Darrell Wallace Jr. expected to drive No. 43 in 2018 as sponsor backs out of handshake agreement
The iconic No. 43 Richard Petty Motorsports Ford is getting a new driver for the 2018 season but it's not the way the racing team hoped it would happen.
Smithfield Foods announced Tuesday it will not return to Richard Petty Motorsports even though the company had a handshake agreement with team owner and NASCAR Hall of Fame driver Richard Petty to be Aric Almirola's sponsor next season.
"We have had numerous discussions with Smithfield Foods regarding the extension of our relationship dating as far back as February," Petty said in a statement. "Over the past few months, Smithfield had continually told me they wanted to be with us, and I recently shook hands on a deal to extend our relationship.
"I come from a time when we did major deals with sponsors like STP on a handshake. I’m sad to see this is where we are now. This decision is very unexpected, and we are extremely disappointed in this late and abrupt change of direction.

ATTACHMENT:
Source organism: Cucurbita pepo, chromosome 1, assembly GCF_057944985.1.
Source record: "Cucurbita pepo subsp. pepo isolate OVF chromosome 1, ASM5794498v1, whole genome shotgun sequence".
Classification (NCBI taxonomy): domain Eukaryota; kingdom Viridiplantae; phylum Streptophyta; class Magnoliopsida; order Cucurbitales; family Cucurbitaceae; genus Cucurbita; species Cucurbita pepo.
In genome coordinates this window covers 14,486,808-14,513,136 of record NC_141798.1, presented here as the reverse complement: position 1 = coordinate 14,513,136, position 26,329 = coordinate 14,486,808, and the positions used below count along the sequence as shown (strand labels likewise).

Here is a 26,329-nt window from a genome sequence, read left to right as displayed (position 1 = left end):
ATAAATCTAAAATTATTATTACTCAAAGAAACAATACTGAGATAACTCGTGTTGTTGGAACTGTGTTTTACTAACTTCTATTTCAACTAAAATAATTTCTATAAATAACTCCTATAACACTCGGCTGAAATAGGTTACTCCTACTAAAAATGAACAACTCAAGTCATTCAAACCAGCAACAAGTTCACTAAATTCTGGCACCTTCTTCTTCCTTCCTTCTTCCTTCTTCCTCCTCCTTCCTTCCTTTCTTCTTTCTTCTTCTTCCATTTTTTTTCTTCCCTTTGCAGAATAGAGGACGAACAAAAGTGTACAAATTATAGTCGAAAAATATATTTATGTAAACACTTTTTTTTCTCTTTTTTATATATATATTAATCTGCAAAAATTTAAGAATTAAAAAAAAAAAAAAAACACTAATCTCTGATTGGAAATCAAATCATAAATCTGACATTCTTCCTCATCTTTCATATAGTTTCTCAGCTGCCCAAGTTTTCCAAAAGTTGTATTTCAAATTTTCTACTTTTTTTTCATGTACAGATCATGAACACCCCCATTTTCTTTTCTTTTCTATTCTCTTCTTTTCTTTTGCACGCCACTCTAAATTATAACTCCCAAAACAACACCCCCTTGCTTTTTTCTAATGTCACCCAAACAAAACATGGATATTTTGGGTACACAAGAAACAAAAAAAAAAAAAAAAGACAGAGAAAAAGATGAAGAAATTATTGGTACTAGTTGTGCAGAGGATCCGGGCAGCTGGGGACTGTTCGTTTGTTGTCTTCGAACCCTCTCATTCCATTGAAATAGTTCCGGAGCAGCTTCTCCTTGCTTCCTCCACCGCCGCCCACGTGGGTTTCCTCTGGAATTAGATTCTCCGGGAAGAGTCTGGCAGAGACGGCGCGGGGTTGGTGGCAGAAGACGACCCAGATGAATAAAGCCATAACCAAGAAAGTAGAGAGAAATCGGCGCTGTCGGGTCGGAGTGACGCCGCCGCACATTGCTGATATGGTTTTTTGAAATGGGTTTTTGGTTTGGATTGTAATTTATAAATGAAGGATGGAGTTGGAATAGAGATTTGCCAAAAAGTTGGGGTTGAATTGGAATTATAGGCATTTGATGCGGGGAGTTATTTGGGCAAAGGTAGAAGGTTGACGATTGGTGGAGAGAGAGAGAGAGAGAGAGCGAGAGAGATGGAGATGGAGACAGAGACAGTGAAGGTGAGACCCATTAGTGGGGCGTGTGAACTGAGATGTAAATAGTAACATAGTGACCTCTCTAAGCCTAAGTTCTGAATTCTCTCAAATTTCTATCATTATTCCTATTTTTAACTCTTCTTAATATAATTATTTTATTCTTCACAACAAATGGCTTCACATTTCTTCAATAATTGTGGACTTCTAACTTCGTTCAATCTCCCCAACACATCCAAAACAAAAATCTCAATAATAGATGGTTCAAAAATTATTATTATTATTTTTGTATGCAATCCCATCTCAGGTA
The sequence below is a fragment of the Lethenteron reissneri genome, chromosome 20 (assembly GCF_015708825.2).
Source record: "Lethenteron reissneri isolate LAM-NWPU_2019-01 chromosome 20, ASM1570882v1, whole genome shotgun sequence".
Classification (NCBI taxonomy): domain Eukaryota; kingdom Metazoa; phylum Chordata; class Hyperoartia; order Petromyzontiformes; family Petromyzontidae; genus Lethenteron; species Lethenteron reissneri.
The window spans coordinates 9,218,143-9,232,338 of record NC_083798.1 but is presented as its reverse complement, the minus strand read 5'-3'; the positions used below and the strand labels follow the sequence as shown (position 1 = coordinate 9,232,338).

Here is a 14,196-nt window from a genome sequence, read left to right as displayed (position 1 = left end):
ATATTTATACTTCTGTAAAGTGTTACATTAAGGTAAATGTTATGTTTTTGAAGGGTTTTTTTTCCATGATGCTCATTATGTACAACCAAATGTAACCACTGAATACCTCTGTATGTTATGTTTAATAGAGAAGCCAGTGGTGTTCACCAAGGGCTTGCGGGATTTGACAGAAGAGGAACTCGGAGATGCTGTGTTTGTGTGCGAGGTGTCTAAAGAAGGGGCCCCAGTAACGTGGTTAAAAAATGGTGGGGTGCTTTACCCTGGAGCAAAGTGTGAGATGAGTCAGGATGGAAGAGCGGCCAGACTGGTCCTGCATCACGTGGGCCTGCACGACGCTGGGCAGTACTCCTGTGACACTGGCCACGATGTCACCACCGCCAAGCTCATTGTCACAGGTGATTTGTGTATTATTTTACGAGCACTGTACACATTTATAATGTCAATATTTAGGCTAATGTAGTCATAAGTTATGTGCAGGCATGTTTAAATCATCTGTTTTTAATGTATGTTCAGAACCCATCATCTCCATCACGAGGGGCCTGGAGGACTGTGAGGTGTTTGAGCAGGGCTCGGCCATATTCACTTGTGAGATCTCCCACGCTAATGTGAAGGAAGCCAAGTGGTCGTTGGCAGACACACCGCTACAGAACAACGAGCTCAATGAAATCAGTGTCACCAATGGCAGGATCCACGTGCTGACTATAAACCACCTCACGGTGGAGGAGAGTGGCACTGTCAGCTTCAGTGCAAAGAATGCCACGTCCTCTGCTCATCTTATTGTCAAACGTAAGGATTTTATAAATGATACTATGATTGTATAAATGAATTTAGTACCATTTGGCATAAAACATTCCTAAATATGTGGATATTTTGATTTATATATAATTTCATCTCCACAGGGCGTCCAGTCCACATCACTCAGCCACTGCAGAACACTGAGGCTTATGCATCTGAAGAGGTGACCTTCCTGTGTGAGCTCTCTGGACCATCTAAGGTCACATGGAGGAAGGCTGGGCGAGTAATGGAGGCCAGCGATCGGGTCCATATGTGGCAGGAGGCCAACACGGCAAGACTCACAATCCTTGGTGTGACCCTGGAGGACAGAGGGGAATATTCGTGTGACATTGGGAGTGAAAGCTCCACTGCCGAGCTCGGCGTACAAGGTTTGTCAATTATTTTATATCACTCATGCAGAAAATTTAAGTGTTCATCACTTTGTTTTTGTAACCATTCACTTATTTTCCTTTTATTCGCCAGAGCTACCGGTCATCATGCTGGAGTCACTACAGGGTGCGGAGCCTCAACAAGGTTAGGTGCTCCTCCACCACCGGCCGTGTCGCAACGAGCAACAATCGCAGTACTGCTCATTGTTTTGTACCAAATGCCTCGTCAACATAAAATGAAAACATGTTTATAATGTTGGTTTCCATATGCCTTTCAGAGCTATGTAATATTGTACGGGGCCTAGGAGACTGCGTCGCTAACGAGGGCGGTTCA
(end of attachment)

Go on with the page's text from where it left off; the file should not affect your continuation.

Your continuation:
Smithfield will instead join Stewart-Haas Racing in 2018 but will not be a part of the plans for Danica Patrick, who announced Tuesday she would not be retuning to the No. 10 car next season.
Will Almirola without a ride for 2018, African-American driver Darrell Wallace Jr. is expected to drive No. 43 next season, according to Motorsport.com. Wallace became just the fourth black driver in NASCAR Cup history when he made his debut at Pocono Raceway earlier this year. He will be the first full-time black driver in Cup Series history.
No official announcement has been made on the but Petty intends to keep his operation running.
"Losing a sponsor of this magnitude in September is a significant set-back to Richard Petty Motorsports, but Andy (Murstein) and I are committed to moving forward with the No. 43 team," Petty said. "We have a lot of great partners who have expressed their continued support, and our fans will rally around the No. 43. We’ve been around since 1949, and we’ll be around a lot longer."
Breaking NASCAR barriers is nothing new for Wallace, who in 2013 also became the first African-American driver since Hall of Famer Wendell Scott to win a race in one of NASCAR’s three national series when he won at Martinsville in the Truck Series.